There’s a story Sheila Dillon likes to tell about the birth of The Food Programme, the Radio 4 institution that she’s been an integral part of for more than three decades and which is about to celebrate its 40th anniversary.
The story concerns the late Derek Cooper, her predecessor as presenter and the man who, in 1979, launched the programme into a very different food world from today’s.
“Derek loved good food,” Dillon recalls. “He was first and foremost about the pleasure food can bring. And he believed that everybody has a right to it – that it shouldn’t be a case of rubbish for the poor and the good stuff for the better-off. He persuaded Radio 4 to make a series of six programmes, and the story is that he then went to the commissioning editor and asked if he could make some more, and the answer came back, ‘Really? Is there anything more to say about food after six weeks?’”
The fact that some 2,000 editions of The Food Programme have aired since then – with two 40th-anniversary celebration specials coming up – provides an emphatic answer to that question. And the programme is about so much more than food. As its editor, Dimitri Houtart, says, “it’s a lens through which we can look at society”.
“It’s amazing,” Dillon says of the programme’s longevity when I sit down with her at her home in Highbury in north London, a box of organic veg having been delivered to her front door that morning. “Amazing and remarkable, especially considering how Derek struggled to get it made.” And while the spirit of Cooper, who died in 2014, will always preside over The Food Programme’s top table, the role that Dillon has played in its history is no less glittering.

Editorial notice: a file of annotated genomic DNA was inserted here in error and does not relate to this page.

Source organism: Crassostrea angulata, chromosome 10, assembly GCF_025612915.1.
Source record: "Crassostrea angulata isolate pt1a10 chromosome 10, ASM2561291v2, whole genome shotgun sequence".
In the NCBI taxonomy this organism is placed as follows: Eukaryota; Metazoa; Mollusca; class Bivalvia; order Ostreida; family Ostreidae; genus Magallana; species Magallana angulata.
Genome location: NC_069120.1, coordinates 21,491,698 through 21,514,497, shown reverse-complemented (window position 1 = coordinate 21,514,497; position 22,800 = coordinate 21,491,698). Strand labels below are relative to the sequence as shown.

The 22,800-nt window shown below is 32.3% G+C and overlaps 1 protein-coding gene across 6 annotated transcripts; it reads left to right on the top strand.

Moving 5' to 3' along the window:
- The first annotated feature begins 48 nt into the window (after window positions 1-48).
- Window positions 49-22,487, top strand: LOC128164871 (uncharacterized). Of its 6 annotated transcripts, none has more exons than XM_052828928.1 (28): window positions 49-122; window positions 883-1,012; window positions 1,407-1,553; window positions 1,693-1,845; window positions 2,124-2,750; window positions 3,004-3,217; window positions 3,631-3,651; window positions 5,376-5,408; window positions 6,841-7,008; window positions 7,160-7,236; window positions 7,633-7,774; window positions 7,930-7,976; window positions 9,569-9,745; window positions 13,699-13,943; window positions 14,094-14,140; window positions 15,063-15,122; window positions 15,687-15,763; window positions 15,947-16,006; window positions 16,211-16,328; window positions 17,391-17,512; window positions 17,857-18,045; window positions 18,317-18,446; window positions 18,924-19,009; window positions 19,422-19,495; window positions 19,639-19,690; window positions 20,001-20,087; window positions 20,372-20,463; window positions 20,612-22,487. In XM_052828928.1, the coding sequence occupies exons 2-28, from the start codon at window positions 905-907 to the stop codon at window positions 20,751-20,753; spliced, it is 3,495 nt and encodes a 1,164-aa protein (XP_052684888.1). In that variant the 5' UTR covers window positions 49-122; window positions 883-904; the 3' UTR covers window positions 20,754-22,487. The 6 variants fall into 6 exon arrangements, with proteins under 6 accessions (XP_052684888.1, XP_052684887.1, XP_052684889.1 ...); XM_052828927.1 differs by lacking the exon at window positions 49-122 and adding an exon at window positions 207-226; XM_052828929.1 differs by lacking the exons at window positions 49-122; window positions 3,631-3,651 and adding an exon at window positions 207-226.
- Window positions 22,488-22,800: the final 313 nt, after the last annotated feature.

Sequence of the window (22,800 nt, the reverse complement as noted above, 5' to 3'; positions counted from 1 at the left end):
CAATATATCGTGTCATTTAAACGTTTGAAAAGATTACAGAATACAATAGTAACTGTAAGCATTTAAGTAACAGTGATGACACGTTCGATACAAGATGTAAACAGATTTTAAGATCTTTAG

Since her first involvement in the programme, in 1987, she’s travelled the world – “I’ve lost count of the number of countries I’ve visited” – and interviewed everybody from Jamie Oliver to Paul McCartney. She’s been reporter, producer and, since 2001, the voice of the programme – and an instantly recognisable one.
The accent is an amalgam of Lancashire, where she grew up, and the US, where she lived for much of her 20s, but what really distinguishes Dillon is the ease and authority with which she balances the two main aspects of the programme – its celebratory side, and its investigative side.
A slight, diamond-bright figure, Dillon isn’t fazed by the arrival in her home of a small delegation from Radio Times, taking care to get everybody’s order right as she makes tea and coffee for us, and the photographer and his team set up.
Dillon’s route to The Food Programme was a circuitous one, her upbringing and the early part of her career providing experiences that she’s been able to draw deeply on, whether she’s been sitting down for a chat with a Michelin-starred chef or exposing a food-industry scandal.